In a perfect world, the U.S. would be 100% oil independent. In today’s less-than-perfect world, tapping Canada for some of our energy needs would seem to be the next best thing.

Canada, after all, is our friend and our neighbor. And, it just put the finishing touches on a $1.2 billion pipeline that will move oil from Alberta, across the U.S. border, through Minnesota and into Wisconsin, where it will either be refined or transported to other U.S. markets. The U.S. section of the pipeline was one of the larger construction projects in Minnesota’s history. Which would make you think that the U.S. is committed to Canadian crude oil for the foreseeable future.

Yet, at the same time workers were welding the final stretch of pipeline, Canada’s ambassador to the United States was in Washington speaking out against a proposed policy that could severely limit how much Canadian crude oil makes it to the U.S.

He was talking about the Low Carbon Fuel Standard, which as CEA President David Holt recently outlined on this blog, would effectively block energy resources from Canada and Mexico from entering the country, creating a vacuum likely to be filled from much more distant sources in Africa and the Middle East. The standard, which has already been adopted in California and is being seriously considered by 11 other states, applies a misguided measure of a fuel’s carbon footprint, factoring in the way it is extracted, but failing to account for the fuel that it takes to transport it. Saudi crude oil would win, even though it takes a lot of fuel and money to transport it. Canadian crudes lose, even though they’re right in our own backyard. Of course, as we’ve noted before, many U.S. grades of crude oil would lose too, all because of an overly simplistic formula for determining carbon profiles.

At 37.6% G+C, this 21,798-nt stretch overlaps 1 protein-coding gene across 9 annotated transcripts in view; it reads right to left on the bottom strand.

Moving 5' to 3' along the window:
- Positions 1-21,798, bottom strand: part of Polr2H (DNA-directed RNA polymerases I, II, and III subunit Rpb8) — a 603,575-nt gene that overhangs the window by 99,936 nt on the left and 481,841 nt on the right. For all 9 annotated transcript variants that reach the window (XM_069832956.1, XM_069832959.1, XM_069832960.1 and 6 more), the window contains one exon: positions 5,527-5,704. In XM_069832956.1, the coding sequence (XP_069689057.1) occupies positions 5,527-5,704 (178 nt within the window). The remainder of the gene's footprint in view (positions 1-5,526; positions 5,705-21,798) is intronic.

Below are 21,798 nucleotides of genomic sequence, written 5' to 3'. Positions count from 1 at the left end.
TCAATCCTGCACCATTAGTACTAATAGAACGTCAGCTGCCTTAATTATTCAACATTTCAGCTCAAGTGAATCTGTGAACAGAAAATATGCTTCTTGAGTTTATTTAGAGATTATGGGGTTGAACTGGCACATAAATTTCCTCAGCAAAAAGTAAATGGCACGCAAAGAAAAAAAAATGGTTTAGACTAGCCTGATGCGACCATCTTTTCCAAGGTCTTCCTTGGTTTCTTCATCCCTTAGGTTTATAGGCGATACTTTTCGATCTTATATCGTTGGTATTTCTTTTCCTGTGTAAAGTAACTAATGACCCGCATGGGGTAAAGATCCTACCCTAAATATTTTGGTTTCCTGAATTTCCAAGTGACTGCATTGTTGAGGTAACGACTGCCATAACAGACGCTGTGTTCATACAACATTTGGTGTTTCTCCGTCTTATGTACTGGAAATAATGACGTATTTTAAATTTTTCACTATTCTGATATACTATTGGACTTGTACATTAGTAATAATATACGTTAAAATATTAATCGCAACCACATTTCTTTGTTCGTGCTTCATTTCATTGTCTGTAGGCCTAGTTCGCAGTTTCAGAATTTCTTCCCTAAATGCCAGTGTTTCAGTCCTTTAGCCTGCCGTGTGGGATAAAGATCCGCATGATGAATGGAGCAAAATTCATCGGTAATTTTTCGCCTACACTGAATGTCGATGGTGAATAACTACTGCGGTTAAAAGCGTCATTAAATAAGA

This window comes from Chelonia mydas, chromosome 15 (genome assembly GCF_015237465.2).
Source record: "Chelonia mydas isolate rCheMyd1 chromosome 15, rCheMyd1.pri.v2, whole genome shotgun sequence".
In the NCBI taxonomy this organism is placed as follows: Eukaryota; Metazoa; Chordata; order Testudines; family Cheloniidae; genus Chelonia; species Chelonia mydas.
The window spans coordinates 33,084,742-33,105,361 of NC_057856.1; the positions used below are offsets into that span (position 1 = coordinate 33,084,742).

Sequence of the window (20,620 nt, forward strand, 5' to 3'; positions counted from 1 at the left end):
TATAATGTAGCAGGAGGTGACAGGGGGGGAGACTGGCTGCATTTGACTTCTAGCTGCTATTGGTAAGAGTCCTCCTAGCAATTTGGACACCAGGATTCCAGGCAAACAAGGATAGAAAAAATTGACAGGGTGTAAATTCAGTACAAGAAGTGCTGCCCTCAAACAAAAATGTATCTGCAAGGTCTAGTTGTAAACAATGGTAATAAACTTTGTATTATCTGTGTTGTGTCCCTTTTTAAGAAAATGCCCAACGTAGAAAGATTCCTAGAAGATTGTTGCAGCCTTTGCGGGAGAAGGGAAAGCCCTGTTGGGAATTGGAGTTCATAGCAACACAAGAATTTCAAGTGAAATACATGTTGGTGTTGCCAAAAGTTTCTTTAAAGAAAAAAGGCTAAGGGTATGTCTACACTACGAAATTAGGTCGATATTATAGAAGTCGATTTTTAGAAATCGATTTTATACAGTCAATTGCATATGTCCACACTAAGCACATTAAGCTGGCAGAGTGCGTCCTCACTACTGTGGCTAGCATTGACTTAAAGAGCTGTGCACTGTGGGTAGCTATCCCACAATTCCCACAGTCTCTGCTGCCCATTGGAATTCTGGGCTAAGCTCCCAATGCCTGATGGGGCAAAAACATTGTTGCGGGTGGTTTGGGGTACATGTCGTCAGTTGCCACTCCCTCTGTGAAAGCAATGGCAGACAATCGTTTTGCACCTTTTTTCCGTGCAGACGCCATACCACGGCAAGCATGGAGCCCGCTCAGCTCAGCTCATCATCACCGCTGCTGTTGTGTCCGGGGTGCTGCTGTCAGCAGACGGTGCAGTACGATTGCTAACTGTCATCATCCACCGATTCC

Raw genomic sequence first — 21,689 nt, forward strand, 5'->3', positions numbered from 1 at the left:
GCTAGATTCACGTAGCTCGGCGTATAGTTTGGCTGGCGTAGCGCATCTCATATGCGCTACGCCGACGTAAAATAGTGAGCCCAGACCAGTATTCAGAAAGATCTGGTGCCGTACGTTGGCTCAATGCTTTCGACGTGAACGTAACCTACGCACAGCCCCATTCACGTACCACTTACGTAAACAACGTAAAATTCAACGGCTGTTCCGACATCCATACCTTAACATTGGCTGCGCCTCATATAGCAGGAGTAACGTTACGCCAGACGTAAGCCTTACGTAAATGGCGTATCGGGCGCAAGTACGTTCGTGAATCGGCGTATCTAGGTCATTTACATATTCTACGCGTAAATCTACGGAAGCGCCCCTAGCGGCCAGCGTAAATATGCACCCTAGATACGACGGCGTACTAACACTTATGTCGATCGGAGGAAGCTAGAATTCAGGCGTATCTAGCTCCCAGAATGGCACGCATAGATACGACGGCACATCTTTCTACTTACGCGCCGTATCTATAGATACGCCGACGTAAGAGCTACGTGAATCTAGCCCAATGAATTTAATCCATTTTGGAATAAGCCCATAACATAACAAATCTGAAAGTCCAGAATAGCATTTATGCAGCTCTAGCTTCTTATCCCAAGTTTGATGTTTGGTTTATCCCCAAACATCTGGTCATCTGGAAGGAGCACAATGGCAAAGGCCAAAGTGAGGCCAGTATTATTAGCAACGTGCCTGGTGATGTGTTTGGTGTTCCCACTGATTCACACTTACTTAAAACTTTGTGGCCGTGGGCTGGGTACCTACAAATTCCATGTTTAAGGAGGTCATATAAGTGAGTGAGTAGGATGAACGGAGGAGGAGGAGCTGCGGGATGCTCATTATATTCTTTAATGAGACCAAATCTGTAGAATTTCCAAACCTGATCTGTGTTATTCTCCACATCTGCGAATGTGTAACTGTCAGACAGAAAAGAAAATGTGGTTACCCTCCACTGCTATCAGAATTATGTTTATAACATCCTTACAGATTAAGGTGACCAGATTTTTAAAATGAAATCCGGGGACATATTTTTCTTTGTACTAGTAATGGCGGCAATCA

For all the talk of conserving energy, it is astonishing how rarely we talk about all the energy we use transporting oil from halfway around the world. We use fuel to transport fuel from far away, even though we have fuel here at home and right over our borders. And then we promote measures like the Low Carbon Fuel Standard that sound good but actually encourage our use of far-away oil. How do we think all that oil gets here?

Much of our work here at CEA focuses on identifying the most practical policies for serving the country’s significant energy needs. Sometimes the issues are complicated. But sometimes they seem rather simple. There is oil close to home and oil much further away. You can move oil from nearby via pipeline. But you need a massive tanker to get it across an ocean.

Incidentally, Canada already has a backup plan in case the Low Carbon Fuel Standard becomes law across the U.S. Plans are reportedly underway to build another pipeline, this one to the west coast of Canada, where tankers could ship its oil to Asia. Sound a little roundabout to you?